Last year, when the Bishop Hendricken football team beat La Salle in the Division I Super Bowl, it was hailed as the biggest upset in the history of this state. We championed the cause here, writing the words "biggest upset in Super Bowl history" almost enough times to fill up an entire paper.
The reason we wrote it so often, though, is because it was true.
The 6-2 Hawks, 25-point losers to the unbeaten Rams during the regular season, did the impossible when they pulled off a 17-14 victory in that Super Bowl.
But if that win in 2011 was "the impossible," how do we quantify what happened on Sunday? Is there a stronger word for déjà vu?
Severe underdogs for the second consecutive season, Hendricken again shocked the unbeaten, star-studded, veteran-laden Rams, this time 26-20, to win its third consecutive championship.
It was an even bigger upset. La Salle was supposed to be the team with unfinished business. It was more dominant this year than last year. It had an explosive senior class. This year's Hendricken team was probably less talented than the year before.
All the pieces were in place for a La Salle victory, and an easy one, at that. The gap between the two programs this year was even bigger than the gap last year. Supposedly.
To put it another way, most people would have been stunned if the Hawks had been able to put up a decent fight. A one-score loss would have been proclaimed a valiant effort.
If Vegas set odds on high school games, La Salle would have been at least 14-point favorites, probably more.
And most of the action would have been on La Salle.
As it turns out, most people would have lost.
"Dedication, hard work and commitment," said senior linebacker Jarrid Witherspoon, who changed the game with a 41-yard interception return for a touchdown in the second quarter, giving the Hawks a lead they would never give up. "We always believed in each other."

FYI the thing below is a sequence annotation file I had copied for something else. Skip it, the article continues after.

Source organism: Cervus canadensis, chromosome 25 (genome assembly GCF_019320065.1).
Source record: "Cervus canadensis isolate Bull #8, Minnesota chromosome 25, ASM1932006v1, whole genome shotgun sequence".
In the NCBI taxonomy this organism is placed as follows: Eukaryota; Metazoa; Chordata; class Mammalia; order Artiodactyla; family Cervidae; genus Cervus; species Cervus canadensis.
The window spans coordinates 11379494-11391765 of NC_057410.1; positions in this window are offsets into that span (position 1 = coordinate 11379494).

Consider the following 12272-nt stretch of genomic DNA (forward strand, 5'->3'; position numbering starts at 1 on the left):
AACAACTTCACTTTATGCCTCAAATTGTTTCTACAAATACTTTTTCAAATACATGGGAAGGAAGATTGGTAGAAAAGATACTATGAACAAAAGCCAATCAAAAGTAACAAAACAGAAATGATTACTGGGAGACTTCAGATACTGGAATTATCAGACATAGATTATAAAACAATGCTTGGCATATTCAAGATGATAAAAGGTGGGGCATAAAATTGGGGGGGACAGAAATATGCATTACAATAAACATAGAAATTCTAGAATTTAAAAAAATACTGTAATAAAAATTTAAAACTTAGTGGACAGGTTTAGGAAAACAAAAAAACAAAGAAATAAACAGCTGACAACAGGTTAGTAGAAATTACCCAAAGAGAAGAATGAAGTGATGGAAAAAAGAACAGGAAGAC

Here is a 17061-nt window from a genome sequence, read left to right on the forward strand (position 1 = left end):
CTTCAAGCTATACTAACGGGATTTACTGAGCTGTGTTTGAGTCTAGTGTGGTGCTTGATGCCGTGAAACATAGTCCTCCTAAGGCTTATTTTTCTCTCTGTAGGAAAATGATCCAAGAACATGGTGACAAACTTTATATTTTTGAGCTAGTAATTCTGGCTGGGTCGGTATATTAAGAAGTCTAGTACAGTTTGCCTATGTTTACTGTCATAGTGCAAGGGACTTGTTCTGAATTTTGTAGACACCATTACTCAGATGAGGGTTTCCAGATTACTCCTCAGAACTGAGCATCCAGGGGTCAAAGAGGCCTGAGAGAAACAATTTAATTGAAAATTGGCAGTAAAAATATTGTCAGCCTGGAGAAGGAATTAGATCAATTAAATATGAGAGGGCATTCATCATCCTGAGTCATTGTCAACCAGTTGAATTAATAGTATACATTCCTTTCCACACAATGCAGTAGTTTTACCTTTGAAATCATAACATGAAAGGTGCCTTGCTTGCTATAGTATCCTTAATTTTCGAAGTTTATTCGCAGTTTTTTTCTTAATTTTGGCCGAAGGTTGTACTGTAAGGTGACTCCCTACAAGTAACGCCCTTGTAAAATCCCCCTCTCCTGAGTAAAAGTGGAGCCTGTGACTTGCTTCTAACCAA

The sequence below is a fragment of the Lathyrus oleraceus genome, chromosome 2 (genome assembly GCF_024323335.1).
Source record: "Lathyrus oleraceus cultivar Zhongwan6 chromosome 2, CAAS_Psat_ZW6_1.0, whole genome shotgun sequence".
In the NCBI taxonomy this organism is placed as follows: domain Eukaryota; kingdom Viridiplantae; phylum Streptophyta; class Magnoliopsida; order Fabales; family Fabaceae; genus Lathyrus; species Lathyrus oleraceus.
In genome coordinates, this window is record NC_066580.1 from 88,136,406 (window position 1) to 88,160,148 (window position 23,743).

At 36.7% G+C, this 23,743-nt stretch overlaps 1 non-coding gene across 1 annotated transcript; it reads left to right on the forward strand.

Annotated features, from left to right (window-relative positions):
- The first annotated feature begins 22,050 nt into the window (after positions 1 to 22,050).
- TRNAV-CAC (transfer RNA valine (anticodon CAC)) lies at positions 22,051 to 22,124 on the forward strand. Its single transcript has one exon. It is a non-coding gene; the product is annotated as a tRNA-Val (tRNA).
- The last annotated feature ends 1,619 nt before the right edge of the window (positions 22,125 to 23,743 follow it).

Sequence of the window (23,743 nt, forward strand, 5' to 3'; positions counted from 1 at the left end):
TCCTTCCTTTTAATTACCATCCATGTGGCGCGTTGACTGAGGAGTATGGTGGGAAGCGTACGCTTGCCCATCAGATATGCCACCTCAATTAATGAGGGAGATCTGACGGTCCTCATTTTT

Just about everybody is a believer now. One win as a heavy underdog might be a fluke, but two in a row certainly is not. That's a trend, and a pretty incredible one.
The script is so similar that it's almost scary. Both seasons, La Salle has finished 8-0, and almost all of those 16 wins have come in dominant fashion.
Those wins include two victories over Hendricken, by a combined 46 points. Both seasons, the Hawks ended up at 6-2, with the No. 2 seed, knowing that if they even reached the Super Bowl, no one would give them a chance against the mighty Rams.
Well, nobody outside of themselves, that is.
"We had a great week of practice," quarterback Patrick Gill said. "We did everything together, we believed and it showed today when we got out on the field."
And both seasons, the Hawks dictated play in the Super Bowl. They were the ones who set the pace. They held the high-powered La Salle attack, with All-Staters all over the field, well below its standard performance, and they did it twice. Meanwhile, they steadily took care of business on the offensive end, doing just enough to pull out the wins.
For two consecutive seasons, Hendricken has trailed La Salle in style points, in athletes and in regular season wins.
But the Hawks have the rings.
"Our kids, it doesn't take a lot to get them up for this game," defensive coordinator Mike Green said. "They're a good bunch of kids, and they really responded well."
Upsets don't happen that often in high school football. Before these last two years, seven of the last eight champions had been the higher seed in the championship game.
Since 1990, only three unbeaten teams have lost in the Division I Super Bowl. The first time it happened was way back in 2002.
The second time was in 2011. The third time was Sunday.
Because of that, the Hawks are now the proud owners of not just the biggest upset in Super Bowl history, but the two biggest upsets in Super Bowl history. In consecutive seasons, they've pulled off the impossible.
"It just feels surreal," senior defensive back Romario Rousseau said. "It's almost like we're a dynasty."
Rousseau can go ahead and get rid of the almost in that sentence. Hendricken is a dynasty, even if no one thought they could be. They've got the hardware to prove it.
Kevin Pomeroy is the assistant sports editor at the Warwick Beacon. He can be reached at 732-3100 and email@example.com.